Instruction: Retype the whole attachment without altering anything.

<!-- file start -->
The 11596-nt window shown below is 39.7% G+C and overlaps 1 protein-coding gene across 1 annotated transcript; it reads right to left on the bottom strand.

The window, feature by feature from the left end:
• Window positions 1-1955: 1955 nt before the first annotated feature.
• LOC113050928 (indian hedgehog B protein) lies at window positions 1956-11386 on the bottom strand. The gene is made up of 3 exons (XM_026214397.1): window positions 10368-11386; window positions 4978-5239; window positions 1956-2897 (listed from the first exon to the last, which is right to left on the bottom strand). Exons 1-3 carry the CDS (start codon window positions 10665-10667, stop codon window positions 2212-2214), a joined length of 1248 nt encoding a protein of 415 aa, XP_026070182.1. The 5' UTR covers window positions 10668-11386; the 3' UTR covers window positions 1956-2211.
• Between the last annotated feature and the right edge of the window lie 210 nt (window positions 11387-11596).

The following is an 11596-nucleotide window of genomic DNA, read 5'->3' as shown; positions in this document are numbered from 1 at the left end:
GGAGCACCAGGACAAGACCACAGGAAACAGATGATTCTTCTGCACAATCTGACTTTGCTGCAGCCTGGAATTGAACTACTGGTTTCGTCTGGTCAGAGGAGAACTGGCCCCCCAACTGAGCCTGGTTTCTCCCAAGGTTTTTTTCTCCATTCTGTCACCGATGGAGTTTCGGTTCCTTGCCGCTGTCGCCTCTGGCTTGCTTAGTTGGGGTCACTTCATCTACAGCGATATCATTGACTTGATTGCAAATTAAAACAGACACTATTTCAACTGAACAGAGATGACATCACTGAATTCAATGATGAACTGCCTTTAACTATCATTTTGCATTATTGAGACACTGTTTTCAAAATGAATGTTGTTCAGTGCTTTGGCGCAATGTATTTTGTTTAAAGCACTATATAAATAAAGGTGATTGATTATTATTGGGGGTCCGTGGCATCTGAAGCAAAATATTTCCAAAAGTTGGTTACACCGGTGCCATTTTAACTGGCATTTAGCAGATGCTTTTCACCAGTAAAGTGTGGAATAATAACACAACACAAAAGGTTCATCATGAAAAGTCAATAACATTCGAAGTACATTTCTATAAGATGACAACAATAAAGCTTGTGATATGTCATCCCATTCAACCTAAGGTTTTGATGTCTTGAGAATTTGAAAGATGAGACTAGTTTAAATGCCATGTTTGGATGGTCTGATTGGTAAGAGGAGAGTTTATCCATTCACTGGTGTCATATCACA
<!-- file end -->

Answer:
The 11596-nt window shown below is 39.7% G+C and overlaps 1 protein-coding gene across 1 annotated transcript; it reads right to left on the bottom strand.

The window, feature by feature from the left end:
• Window positions 1-1955: 1955 nt before the first annotated feature.
• LOC113050928 (indian hedgehog B protein) lies at window positions 1956-11386 on the bottom strand. The gene is made up of 3 exons (XM_026214397.1): window positions 10368-11386; window positions 4978-5239; window positions 1956-2897 (listed from the first exon to the last, which is right to left on the bottom strand). Exons 1-3 carry the CDS (start codon window positions 10665-10667, stop codon window positions 2212-2214), a joined length of 1248 nt encoding a protein of 415 aa, XP_026070182.1. The 5' UTR covers window positions 10668-11386; the 3' UTR covers window positions 1956-2211.
• Between the last annotated feature and the right edge of the window lie 210 nt (window positions 11387-11596).

The following is an 11596-nucleotide window of genomic DNA, read 5'->3' as shown; positions in this document are numbered from 1 at the left end:
GGAGCACCAGGACAAGACCACAGGAAACAGATGATTCTTCTGCACAATCTGACTTTGCTGCAGCCTGGAATTGAACTACTGGTTTCGTCTGGTCAGAGGAGAACTGGCCCCCCAACTGAGCCTGGTTTCTCCCAAGGTTTTTTTCTCCATTCTGTCACCGATGGAGTTTCGGTTCCTTGCCGCTGTCGCCTCTGGCTTGCTTAGTTGGGGTCACTTCATCTACAGCGATATCATTGACTTGATTGCAAATTAAAACAGACACTATTTCAACTGAACAGAGATGACATCACTGAATTCAATGATGAACTGCCTTTAACTATCATTTTGCATTATTGAGACACTGTTTTCAAAATGAATGTTGTTCAGTGCTTTGGCGCAATGTATTTTGTTTAAAGCACTATATAAATAAAGGTGATTGATTATTATTGGGGGTCCGTGGCATCTGAAGCAAAATATTTCCAAAAGTTGGTTACACCGGTGCCATTTTAACTGGCATTTAGCAGATGCTTTTCACCAGTAAAGTGTGGAATAATAACACAACACAAAAGGTTCATCATGAAAAGTCAATAACATTCGAAGTACATTTCTATAAGATGACAACAATAAAGCTTGTGATATGTCATCCCATTCAACCTAAGGTTTTGATGTCTTGAGAATTTGAAAGATGAGACTAGTTTAAATGCCATGTTTGGATGGTCTGATTGGTAAGAGGAGAGTTTATCCATTCACTGGTGTCATATCACA